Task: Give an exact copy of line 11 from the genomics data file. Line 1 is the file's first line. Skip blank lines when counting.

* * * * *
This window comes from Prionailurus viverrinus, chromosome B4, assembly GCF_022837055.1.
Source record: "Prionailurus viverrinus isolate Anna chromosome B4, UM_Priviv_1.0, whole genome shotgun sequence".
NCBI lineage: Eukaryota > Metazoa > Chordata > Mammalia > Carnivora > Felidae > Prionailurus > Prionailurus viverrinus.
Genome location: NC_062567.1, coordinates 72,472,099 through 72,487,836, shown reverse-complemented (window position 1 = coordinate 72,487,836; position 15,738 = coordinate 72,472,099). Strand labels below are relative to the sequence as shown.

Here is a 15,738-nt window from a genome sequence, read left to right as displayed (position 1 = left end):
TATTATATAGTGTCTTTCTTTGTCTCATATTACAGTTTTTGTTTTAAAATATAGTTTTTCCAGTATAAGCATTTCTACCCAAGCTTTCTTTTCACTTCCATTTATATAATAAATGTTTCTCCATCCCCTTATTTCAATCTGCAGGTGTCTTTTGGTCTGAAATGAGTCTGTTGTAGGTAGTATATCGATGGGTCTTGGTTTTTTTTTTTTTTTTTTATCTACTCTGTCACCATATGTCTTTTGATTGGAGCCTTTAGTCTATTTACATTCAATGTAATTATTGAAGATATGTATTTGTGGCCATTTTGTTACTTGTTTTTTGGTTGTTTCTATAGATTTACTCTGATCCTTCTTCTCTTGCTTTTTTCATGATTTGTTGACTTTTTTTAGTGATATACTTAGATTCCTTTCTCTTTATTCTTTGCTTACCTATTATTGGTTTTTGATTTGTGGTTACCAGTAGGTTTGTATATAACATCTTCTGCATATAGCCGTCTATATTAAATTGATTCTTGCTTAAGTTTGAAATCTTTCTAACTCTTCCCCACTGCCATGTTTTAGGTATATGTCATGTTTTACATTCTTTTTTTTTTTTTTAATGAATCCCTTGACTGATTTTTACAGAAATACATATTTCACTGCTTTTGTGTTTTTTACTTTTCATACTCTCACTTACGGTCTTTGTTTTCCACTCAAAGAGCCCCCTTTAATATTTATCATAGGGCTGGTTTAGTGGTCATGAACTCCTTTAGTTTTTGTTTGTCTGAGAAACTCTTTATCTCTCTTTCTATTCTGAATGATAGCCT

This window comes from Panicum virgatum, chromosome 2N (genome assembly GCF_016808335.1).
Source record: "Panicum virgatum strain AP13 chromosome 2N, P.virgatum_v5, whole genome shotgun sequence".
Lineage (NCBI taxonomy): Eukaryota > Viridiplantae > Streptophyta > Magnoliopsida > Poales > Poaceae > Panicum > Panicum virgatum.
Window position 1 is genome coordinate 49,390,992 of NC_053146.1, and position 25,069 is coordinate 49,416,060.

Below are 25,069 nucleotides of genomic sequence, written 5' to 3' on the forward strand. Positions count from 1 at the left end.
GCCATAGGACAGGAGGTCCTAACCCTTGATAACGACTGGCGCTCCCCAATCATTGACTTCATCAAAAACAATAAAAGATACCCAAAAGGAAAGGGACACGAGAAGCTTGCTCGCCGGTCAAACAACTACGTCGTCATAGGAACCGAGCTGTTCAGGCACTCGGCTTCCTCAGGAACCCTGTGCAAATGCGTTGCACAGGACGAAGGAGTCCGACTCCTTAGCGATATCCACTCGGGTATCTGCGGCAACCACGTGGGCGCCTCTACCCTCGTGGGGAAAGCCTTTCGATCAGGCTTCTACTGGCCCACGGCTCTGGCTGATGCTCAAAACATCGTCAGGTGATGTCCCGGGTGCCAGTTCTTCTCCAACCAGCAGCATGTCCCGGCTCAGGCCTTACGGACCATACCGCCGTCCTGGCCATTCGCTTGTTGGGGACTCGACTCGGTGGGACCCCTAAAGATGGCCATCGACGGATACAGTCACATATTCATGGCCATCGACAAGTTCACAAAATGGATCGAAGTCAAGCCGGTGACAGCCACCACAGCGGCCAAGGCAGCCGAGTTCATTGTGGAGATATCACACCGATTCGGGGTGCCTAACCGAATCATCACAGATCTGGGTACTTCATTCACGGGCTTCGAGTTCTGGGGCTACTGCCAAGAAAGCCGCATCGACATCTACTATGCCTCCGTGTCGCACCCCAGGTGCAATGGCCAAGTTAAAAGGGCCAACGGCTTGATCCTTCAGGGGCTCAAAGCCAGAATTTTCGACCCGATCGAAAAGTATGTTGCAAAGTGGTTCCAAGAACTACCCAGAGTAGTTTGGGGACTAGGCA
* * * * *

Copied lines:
Below are 25,069 nucleotides of genomic sequence, written 5' to 3' on the forward strand. Positions count from 1 at the left end.